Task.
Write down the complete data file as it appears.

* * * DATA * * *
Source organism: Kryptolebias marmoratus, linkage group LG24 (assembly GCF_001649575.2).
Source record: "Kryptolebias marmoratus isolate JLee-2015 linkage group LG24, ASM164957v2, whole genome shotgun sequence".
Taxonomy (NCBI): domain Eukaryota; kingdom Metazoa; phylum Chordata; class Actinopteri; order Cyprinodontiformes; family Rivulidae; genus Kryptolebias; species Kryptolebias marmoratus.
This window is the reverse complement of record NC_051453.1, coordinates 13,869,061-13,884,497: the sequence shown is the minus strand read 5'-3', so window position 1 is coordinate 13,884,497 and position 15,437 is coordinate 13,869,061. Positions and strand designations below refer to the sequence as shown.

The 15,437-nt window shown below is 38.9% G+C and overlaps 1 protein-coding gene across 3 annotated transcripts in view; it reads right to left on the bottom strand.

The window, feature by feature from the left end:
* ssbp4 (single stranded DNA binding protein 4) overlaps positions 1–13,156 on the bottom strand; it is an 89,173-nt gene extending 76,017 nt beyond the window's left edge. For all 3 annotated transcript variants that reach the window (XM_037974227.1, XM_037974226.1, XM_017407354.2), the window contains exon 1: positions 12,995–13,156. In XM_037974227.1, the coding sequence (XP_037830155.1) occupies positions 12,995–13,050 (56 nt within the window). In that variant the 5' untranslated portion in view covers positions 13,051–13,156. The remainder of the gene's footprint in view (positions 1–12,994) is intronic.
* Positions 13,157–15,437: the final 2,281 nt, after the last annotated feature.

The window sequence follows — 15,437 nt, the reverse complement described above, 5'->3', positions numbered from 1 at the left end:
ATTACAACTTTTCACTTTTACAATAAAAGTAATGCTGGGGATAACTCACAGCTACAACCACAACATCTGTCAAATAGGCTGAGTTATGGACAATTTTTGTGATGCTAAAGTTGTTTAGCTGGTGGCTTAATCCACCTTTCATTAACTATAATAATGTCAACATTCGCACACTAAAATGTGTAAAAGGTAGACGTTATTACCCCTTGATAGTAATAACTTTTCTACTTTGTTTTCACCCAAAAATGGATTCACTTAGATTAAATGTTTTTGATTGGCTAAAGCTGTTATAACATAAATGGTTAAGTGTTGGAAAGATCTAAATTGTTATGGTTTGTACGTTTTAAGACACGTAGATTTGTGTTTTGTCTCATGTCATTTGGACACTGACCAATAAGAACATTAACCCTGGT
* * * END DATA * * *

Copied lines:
Source organism: Kryptolebias marmoratus, linkage group LG24 (assembly GCF_001649575.2).
Source record: "Kryptolebias marmoratus isolate JLee-2015 linkage group LG24, ASM164957v2, whole genome shotgun sequence".
Taxonomy (NCBI): domain Eukaryota; kingdom Metazoa; phylum Chordata; class Actinopteri; order Cyprinodontiformes; family Rivulidae; genus Kryptolebias; species Kryptolebias marmoratus.
This window is the reverse complement of record NC_051453.1, coordinates 13,869,061-13,884,497: the sequence shown is the minus strand read 5'-3', so window position 1 is coordinate 13,884,497 and position 15,437 is coordinate 13,869,061. Positions and strand designations below refer to the sequence as shown.

The 15,437-nt window shown below is 38.9% G+C and overlaps 1 protein-coding gene across 3 annotated transcripts in view; it reads right to left on the bottom strand.

The window, feature by feature from the left end:
* ssbp4 (single stranded DNA binding protein 4) overlaps positions 1–13,156 on the bottom strand; it is an 89,173-nt gene extending 76,017 nt beyond the window's left edge. For all 3 annotated transcript variants that reach the window (XM_037974227.1, XM_037974226.1, XM_017407354.2), the window contains exon 1: positions 12,995–13,156. In XM_037974227.1, the coding sequence (XP_037830155.1) occupies positions 12,995–13,050 (56 nt within the window). In that variant the 5' untranslated portion in view covers positions 13,051–13,156. The remainder of the gene's footprint in view (positions 1–12,994) is intronic.
* Positions 13,157–15,437: the final 2,281 nt, after the last annotated feature.

The window sequence follows — 15,437 nt, the reverse complement described above, 5'->3', positions numbered from 1 at the left end:
ATTACAACTTTTCACTTTTACAATAAAAGTAATGCTGGGGATAACTCACAGCTACAACCACAACATCTGTCAAATAGGCTGAGTTATGGACAATTTTTGTGATGCTAAAGTTGTTTAGCTGGTGGCTTAATCCACCTTTCATTAACTATAATAATGTCAACATTCGCACACTAAAATGTGTAAAAGGTAGACGTTATTACCCCTTGATAGTAATAACTTTTCTACTTTGTTTTCACCCAAAAATGGATTCACTTAGATTAAATGTTTTTGATTGGCTAAAGCTGTTATAACATAAATGGTTAAGTGTTGGAAAGATCTAAATTGTTATGGTTTGTACGTTTTAAGACACGTAGATTTGTGTTTTGTCTCATGTCATTTGGACACTGACCAATAAGAACATTAACCCTGGT